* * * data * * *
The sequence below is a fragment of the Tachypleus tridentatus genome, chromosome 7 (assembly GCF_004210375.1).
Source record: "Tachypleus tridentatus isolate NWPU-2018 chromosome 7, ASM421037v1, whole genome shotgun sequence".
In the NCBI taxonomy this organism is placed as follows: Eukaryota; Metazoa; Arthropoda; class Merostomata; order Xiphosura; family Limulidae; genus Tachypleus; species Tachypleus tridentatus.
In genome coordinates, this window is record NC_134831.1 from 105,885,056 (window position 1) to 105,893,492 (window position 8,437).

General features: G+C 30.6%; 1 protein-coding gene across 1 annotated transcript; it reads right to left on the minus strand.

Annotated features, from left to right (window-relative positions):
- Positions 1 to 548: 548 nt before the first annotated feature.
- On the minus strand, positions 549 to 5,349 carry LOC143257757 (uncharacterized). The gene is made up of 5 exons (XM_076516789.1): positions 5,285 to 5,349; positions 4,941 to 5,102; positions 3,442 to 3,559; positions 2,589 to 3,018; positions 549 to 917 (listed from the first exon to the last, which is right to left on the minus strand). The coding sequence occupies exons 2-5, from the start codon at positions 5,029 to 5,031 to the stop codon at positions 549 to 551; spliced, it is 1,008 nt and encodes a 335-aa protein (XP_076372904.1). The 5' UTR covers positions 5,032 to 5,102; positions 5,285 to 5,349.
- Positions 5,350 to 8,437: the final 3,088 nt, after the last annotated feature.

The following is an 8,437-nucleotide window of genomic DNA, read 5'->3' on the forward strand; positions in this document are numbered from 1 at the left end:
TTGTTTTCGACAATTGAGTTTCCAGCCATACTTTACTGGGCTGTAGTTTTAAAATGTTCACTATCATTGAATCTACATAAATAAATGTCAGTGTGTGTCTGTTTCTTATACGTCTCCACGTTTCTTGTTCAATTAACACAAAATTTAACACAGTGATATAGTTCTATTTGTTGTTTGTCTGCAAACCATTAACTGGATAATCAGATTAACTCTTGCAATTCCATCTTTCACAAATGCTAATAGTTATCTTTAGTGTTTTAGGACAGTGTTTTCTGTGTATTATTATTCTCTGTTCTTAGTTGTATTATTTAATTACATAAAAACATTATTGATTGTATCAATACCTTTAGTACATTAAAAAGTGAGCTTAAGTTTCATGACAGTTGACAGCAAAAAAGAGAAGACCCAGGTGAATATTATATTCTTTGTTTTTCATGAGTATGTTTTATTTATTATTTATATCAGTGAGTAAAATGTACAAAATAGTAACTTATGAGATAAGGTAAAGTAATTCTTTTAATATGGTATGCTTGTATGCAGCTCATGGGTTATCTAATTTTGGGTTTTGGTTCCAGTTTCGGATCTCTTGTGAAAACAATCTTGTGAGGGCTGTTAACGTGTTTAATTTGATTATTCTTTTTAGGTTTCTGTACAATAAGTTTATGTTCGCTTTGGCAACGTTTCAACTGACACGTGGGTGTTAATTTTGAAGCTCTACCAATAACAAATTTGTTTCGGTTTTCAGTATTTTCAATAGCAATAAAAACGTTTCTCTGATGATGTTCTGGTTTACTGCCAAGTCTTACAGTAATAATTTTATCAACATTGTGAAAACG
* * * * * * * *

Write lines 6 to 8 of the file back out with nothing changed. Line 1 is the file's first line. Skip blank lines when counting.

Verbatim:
Annotated features, from left to right (window-relative positions):
- Positions 1 to 548: 548 nt before the first annotated feature.
- On the minus strand, positions 549 to 5,349 carry LOC143257757 (uncharacterized). The gene is made up of 5 exons (XM_076516789.1): positions 5,285 to 5,349; positions 4,941 to 5,102; positions 3,442 to 3,559; positions 2,589 to 3,018; positions 549 to 917 (listed from the first exon to the last, which is right to left on the minus strand). The coding sequence occupies exons 2-5, from the start codon at positions 5,029 to 5,031 to the stop codon at positions 549 to 551; spliced, it is 1,008 nt and encodes a 335-aa protein (XP_076372904.1). The 5' UTR covers positions 5,032 to 5,102; positions 5,285 to 5,349.